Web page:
Fitzgerald's The Ideology of Religious Studies was published the year before I started my Master's degree at the University of Edinburgh and was brought to my attention by James Cox, my supervisor. It led me to question everything I had learned as a Religious Studies undergraduate and sparked my first essay (in 2001), titled “Religious Studies: What is it?” In it, I had seen the problem of “what is it?” as a methodological issue as well as a definitional one and predicted an expansion of Religious Studies along phenomenological lines. Today, while still recognising colleagues' fears that Fitzgerald's book undermines the study of religion, I rather see his critique as making the study of religion more important than ever, though not in the way I had described in my 2001 essay. My paper will revisit those early responses to the book (mine and others'), asking if we are indeed seeing the end of Religious Studies (as we knew it), and show how Fitzgerald's critique has instead opened up and transformed the study of religion, at least in my own research and teaching.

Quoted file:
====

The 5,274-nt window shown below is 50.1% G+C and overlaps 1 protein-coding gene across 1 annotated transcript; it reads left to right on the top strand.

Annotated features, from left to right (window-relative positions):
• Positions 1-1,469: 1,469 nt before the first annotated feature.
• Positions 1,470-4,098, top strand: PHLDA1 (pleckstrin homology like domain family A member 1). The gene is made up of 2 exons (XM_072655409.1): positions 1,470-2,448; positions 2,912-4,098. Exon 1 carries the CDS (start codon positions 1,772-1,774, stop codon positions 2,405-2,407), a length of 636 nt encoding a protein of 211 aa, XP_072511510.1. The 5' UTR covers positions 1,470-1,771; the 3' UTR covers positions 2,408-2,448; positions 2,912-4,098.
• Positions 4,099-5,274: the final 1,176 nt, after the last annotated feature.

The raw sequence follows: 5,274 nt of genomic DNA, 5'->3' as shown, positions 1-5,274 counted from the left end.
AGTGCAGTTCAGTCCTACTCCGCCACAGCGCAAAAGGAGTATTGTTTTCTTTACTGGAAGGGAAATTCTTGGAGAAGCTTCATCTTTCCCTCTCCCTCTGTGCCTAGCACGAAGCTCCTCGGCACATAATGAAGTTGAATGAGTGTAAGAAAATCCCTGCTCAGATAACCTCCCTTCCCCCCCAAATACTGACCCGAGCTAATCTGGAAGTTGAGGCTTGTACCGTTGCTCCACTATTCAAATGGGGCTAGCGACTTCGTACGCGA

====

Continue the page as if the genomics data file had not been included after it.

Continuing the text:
- Critical religion
- Religious Studies